The persecuted minority face mass murder under the rule of ISIS
Iraq, that great scar on modern Western consciences, is falling into the hands of a group of Islamist thugs who are so extreme that al-Qaeda got squeamish about them and booted them out. ISIS – which stands for Islamic State in Iraq and Syria – consists of battle-hardened jihadists, many of whom have been tested in the war of attrition still ongoing against Bashar Assad in Syria. They are the very face of evil and soon they will control a wholly new state – carved from the wreckage of brutal insurgency in Syria and Iraq, dominated by hardline Sunni fundamentalism and inculcated with the kind of Islamist chauvinism that strikes terror into the hearts of anyone who dares to believe differently.
This is the final scene in the grotesque, theatrical death of Iraqi Christianity. A people who once numbered more than a million, who just a decade ago enjoyed the use of more than 300 blossoming churches, now faces extinction. They have already been persecuted to less than half their original number. Their churches have been bombed, their lives have been taken, their liberties infringed. To believe that Jesus is your saviour is already a life-threatening condition in Iraq. But ISIS represent a departure from even the everyday persecution of Iraqi Christians. ISIS promise a holocaust for Christians trapped under their medieval rule.
The Catholic Chaldean cathedral in Mosul is now surrounded. Christians in ISIS-occupied Iraq need only to look to their cousins in Syria to understand the fate that awaits them. Christian Syrians under the jackboot of ISIS have been compelled to pay a “gold tax”, remove all visible symbols of Christianity, cease public prayer and are barred from renovating religious buildings. Dissenters have, in a grim and heartbreaking irony, been crucified. Literally.
We cannot allow Iraq’s Christians to suffer the same fate. As they flee before ISIS’ hordes they know they have run out of places to go. Many who fled the ordinary, anti-Christian thuggery of pre-ISIS Iraq went to Syria. Obviously that is not an option now. The only answer, if we are to prevent a holocaust of our Christian brothers and sisters, is to open our doors and offer sanctuary.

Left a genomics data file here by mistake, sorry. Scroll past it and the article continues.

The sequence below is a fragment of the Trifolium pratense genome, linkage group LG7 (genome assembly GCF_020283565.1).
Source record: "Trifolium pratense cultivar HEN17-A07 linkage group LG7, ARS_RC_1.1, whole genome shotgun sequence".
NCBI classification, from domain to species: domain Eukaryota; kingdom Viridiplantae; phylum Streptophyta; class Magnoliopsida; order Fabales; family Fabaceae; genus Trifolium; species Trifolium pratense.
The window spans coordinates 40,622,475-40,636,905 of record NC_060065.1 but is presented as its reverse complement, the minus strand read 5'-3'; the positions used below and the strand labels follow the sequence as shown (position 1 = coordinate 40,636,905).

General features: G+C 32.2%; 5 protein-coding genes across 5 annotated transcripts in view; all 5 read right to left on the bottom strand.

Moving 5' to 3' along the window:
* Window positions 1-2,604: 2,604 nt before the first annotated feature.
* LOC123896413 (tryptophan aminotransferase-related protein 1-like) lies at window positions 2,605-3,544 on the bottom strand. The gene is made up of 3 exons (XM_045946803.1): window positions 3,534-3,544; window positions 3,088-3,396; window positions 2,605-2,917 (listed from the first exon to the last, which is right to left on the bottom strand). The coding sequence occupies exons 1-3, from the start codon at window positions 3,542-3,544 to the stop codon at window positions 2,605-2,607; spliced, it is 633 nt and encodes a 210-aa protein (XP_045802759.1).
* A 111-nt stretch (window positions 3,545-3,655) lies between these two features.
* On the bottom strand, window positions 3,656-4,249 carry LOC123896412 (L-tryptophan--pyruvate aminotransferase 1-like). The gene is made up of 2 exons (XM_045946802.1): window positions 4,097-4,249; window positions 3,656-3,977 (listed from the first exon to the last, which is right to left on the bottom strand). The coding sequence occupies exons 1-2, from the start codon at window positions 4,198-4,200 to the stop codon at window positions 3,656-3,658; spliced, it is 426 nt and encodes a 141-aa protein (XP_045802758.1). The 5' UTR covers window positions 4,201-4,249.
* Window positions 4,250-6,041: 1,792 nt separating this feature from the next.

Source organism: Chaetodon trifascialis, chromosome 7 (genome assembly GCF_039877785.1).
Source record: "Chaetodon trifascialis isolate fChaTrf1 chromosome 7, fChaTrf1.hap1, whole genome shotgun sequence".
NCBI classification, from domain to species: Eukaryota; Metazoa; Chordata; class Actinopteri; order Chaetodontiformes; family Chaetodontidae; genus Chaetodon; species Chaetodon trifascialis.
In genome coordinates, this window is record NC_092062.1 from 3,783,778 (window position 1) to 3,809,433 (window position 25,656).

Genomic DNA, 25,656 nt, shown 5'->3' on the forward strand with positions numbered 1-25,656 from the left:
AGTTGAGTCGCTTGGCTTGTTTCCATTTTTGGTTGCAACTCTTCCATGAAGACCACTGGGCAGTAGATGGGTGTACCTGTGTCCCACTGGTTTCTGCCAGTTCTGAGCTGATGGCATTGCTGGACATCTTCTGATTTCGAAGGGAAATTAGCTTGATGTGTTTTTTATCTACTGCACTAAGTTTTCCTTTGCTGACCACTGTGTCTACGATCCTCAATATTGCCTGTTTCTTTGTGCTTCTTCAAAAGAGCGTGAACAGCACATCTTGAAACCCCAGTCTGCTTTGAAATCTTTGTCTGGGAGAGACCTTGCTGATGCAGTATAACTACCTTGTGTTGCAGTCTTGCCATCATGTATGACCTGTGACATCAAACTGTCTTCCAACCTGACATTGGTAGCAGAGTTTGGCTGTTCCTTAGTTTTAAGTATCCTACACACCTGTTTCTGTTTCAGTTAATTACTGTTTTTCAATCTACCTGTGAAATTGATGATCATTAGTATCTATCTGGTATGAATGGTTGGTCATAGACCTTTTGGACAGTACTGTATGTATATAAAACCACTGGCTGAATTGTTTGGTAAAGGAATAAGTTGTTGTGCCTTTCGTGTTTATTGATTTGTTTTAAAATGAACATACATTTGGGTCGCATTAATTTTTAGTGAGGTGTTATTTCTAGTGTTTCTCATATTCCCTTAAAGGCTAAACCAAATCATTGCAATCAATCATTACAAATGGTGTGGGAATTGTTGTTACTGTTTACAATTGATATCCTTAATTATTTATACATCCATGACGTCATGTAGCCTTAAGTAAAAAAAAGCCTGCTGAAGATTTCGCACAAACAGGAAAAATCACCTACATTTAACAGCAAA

Christianity is the most persecuted religion in the world, and we owe an obligation to Iraqi Christians to ensure that persecution does not become genocide. These people have done nothing wrong. And their suffering now is, at least partly, our fault and our responsibility. Why? Because of two acts of cowardice that have come back to haunt us. Our withdrawal from Iraq, having failed to equip the country we had occupied with either basic security or the liberal democracy we promised, has left religious minorities living in fear and a state unable and unwilling to protect them. Our refusal to come to the aide of mainstream opposition groups in the struggle against Assad emboldened jihadists and left liberal groups to wither and die in the face of international, Islamist networks moving in to fill the vacuum. We have failed in Iraq and failed in Syria and now our failure is making sacrificial lambs of those nations’ beleaguered Christians. We are not going to rush back, troops and tanks at the ready, to clean up our mistake. So the least we can do is try to mitigate the impact.
We must let Iraq’s Christians come here and live with us. We must offer them some hope in the face of so much darkness. Their suffering is ours to bear and we cannot abandon them to it yet again.